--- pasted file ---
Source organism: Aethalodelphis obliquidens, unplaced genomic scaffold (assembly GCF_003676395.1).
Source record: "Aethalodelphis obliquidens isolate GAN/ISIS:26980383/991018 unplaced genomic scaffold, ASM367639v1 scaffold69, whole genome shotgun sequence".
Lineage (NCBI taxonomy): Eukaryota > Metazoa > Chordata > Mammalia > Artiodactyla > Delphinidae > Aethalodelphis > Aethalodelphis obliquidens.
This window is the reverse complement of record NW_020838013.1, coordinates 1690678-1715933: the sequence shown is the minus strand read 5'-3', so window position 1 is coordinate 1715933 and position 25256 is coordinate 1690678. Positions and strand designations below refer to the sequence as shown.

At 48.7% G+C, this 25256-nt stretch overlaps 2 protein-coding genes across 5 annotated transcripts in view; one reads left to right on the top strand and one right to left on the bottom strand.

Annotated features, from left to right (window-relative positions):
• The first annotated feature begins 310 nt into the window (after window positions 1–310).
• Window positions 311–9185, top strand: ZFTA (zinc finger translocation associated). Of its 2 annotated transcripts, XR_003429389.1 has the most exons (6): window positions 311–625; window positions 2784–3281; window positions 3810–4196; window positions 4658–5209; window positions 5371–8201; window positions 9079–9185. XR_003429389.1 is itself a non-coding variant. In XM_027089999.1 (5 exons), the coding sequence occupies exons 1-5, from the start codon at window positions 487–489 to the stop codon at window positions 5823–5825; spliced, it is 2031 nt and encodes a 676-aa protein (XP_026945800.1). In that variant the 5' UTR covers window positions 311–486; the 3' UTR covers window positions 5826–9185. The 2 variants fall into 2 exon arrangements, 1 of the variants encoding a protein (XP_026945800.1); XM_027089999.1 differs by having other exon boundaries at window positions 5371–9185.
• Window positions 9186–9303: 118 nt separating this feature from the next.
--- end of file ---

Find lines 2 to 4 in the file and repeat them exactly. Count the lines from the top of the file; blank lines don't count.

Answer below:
Source record: "Aethalodelphis obliquidens isolate GAN/ISIS:26980383/991018 unplaced genomic scaffold, ASM367639v1 scaffold69, whole genome shotgun sequence".
Lineage (NCBI taxonomy): Eukaryota > Metazoa > Chordata > Mammalia > Artiodactyla > Delphinidae > Aethalodelphis > Aethalodelphis obliquidens.
This window is the reverse complement of record NW_020838013.1, coordinates 1690678-1715933: the sequence shown is the minus strand read 5'-3', so window position 1 is coordinate 1715933 and position 25256 is coordinate 1690678. Positions and strand designations below refer to the sequence as shown.